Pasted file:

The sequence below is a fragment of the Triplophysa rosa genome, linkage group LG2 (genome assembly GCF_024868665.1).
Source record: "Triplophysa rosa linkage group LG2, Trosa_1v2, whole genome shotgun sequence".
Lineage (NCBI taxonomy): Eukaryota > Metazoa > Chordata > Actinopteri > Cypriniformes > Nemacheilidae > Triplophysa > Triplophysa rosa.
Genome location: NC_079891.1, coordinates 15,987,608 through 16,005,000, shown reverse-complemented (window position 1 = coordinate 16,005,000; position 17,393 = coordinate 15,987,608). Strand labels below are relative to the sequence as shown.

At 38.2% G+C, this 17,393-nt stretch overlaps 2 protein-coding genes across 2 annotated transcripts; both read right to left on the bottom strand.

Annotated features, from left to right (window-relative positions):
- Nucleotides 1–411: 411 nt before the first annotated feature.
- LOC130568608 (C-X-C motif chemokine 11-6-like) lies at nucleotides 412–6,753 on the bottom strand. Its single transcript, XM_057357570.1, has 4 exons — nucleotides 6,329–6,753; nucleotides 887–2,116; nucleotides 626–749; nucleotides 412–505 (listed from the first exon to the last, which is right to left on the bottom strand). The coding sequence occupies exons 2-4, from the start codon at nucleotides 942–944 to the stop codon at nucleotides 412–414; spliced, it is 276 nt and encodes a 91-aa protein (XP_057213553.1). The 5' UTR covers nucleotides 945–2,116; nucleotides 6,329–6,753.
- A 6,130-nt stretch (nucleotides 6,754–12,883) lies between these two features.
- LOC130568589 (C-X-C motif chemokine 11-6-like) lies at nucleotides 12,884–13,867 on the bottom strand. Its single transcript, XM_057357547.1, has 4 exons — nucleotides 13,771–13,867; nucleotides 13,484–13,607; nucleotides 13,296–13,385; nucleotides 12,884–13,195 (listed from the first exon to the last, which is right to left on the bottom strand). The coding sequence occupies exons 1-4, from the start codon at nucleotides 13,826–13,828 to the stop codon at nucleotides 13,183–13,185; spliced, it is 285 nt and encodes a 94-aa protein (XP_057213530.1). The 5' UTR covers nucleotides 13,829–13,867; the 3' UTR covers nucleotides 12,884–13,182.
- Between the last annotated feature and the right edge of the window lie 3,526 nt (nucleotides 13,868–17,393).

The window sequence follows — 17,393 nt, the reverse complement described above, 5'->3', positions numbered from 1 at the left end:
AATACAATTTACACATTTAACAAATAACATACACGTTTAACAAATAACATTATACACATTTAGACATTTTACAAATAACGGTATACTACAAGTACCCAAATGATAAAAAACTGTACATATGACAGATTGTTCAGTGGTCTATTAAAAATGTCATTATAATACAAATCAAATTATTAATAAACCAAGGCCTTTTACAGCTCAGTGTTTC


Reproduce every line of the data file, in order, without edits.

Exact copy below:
The sequence below is a fragment of the Triplophysa rosa genome, linkage group LG2 (genome assembly GCF_024868665.1).
Source record: "Triplophysa rosa linkage group LG2, Trosa_1v2, whole genome shotgun sequence".
Lineage (NCBI taxonomy): Eukaryota > Metazoa > Chordata > Actinopteri > Cypriniformes > Nemacheilidae > Triplophysa > Triplophysa rosa.
Genome location: NC_079891.1, coordinates 15,987,608 through 16,005,000, shown reverse-complemented (window position 1 = coordinate 16,005,000; position 17,393 = coordinate 15,987,608). Strand labels below are relative to the sequence as shown.

At 38.2% G+C, this 17,393-nt stretch overlaps 2 protein-coding genes across 2 annotated transcripts; both read right to left on the bottom strand.

Annotated features, from left to right (window-relative positions):
- Nucleotides 1–411: 411 nt before the first annotated feature.
- LOC130568608 (C-X-C motif chemokine 11-6-like) lies at nucleotides 412–6,753 on the bottom strand. Its single transcript, XM_057357570.1, has 4 exons — nucleotides 6,329–6,753; nucleotides 887–2,116; nucleotides 626–749; nucleotides 412–505 (listed from the first exon to the last, which is right to left on the bottom strand). The coding sequence occupies exons 2-4, from the start codon at nucleotides 942–944 to the stop codon at nucleotides 412–414; spliced, it is 276 nt and encodes a 91-aa protein (XP_057213553.1). The 5' UTR covers nucleotides 945–2,116; nucleotides 6,329–6,753.
- A 6,130-nt stretch (nucleotides 6,754–12,883) lies between these two features.
- LOC130568589 (C-X-C motif chemokine 11-6-like) lies at nucleotides 12,884–13,867 on the bottom strand. Its single transcript, XM_057357547.1, has 4 exons — nucleotides 13,771–13,867; nucleotides 13,484–13,607; nucleotides 13,296–13,385; nucleotides 12,884–13,195 (listed from the first exon to the last, which is right to left on the bottom strand). The coding sequence occupies exons 1-4, from the start codon at nucleotides 13,826–13,828 to the stop codon at nucleotides 13,183–13,185; spliced, it is 285 nt and encodes a 94-aa protein (XP_057213530.1). The 5' UTR covers nucleotides 13,829–13,867; the 3' UTR covers nucleotides 12,884–13,182.
- Between the last annotated feature and the right edge of the window lie 3,526 nt (nucleotides 13,868–17,393).

The window sequence follows — 17,393 nt, the reverse complement described above, 5'->3', positions numbered from 1 at the left end:
AATACAATTTACACATTTAACAAATAACATACACGTTTAACAAATAACATTATACACATTTAGACATTTTACAAATAACGGTATACTACAAGTACCCAAATGATAAAAAACTGTACATATGACAGATTGTTCAGTGGTCTATTAAAAATGTCATTATAATACAAATCAAATTATTAATAAACCAAGGCCTTTTACAGCTCAGTGTTTC